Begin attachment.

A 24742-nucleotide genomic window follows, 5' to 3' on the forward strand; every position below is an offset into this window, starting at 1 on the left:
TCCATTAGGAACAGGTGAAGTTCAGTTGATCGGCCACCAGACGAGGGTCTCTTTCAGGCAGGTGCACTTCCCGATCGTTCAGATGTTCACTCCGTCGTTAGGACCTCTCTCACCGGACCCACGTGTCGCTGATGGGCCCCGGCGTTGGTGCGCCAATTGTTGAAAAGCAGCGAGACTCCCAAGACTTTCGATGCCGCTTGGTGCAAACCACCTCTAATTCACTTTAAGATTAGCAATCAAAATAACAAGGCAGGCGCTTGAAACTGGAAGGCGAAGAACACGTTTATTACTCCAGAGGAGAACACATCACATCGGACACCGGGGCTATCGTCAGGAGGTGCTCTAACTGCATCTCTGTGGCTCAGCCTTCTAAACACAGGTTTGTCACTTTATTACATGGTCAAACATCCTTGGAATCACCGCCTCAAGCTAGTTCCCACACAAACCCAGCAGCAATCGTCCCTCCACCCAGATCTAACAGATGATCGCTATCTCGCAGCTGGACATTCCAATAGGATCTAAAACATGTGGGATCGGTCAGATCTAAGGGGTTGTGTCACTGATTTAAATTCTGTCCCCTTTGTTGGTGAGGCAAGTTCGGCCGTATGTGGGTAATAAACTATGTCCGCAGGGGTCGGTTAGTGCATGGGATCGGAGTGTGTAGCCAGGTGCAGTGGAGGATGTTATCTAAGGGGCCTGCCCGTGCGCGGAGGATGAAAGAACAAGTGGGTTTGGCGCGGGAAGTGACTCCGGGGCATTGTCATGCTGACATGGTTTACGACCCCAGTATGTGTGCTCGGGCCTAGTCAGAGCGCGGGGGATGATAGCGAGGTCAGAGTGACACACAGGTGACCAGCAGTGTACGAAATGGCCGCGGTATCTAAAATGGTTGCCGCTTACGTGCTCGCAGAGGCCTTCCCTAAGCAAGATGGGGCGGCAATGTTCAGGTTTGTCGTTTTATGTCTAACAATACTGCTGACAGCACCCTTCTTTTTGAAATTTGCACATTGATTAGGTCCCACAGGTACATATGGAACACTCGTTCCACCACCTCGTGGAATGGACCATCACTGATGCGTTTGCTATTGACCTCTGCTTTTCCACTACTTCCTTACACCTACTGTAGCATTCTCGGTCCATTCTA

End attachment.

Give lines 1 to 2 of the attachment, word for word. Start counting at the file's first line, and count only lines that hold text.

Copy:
A 24742-nucleotide genomic window follows, 5' to 3' on the forward strand; every position below is an offset into this window, starting at 1 on the left:
TCCATTAGGAACAGGTGAAGTTCAGTTGATCGGCCACCAGACGAGGGTCTCTTTCAGGCAGGTGCACTTCCCGATCGTTCAGATGTTCACTCCGTCGTTAGGACCTCTCTCACCGGACCCACGTGTCGCTGATGGGCCCCGGCGTTGGTGCGCCAATTGTTGAAAAGCAGCGAGACTCCCAAGACTTTCGATGCCGCTTGGTGCAAACCACCTCTAATTCACTTTAAGATTAGCAATCAAAATAACAAGGCAGGCGCTTGAAACTGGAAGGCGAAGAACACGTTTATTACTCCAGAGGAGAACACATCACATCGGACACCGGGGCTATCGTCAGGAGGTGCTCTAACTGCATCTCTGTGGCTCAGCCTTCTAAACACAGGTTTGTCACTTTATTACATGGTCAAACATCCTTGGAATCACCGCCTCAAGCTAGTTCCCACACAAACCCAGCAGCAATCGTCCCTCCACCCAGATCTAACAGATGATCGCTATCTCGCAGCTGGACATTCCAATAGGATCTAAAACATGTGGGATCGGTCAGATCTAAGGGGTTGTGTCACTGATTTAAATTCTGTCCCCTTTGTTGGTGAGGCAAGTTCGGCCGTATGTGGGTAATAAACTATGTCCGCAGGGGTCGGTTAGTGCATGGGATCGGAGTGTGTAGCCAGGTGCAGTGGAGGATGTTATCTAAGGGGCCTGCCCGTGCGCGGAGGATGAAAGAACAAGTGGGTTTGGCGCGGGAAGTGACTCCGGGGCATTGTCATGCTGACATGGTTTACGACCCCAGTATGTGTGCTCGGGCCTAGTCAGAGCGCGGGGGATGATAGCGAGGTCAGAGTGACACACAGGTGACCAGCAGTGTACGAAATGGCCGCGGTATCTAAAATGGTTGCCGCTTACGTGCTCGCAGAGGCCTTCCCTAAGCAAGATGGGGCGGCAATGTTCAGGTTTGTCGTTTTATGTCTAACAATACTGCTGACAGCACCCTTCTTTTTGAAATTTGCACATTGATTAGGTCCCACAGGTACATATGGAACACTCGTTCCACCACCTCGTGGAATGGACCATCACTGATGCGTTTGCTATTGACCTCTGCTTTTCCACTACTTCCTTACACCTACTGTAGCATTCTCGGTCCATTCTA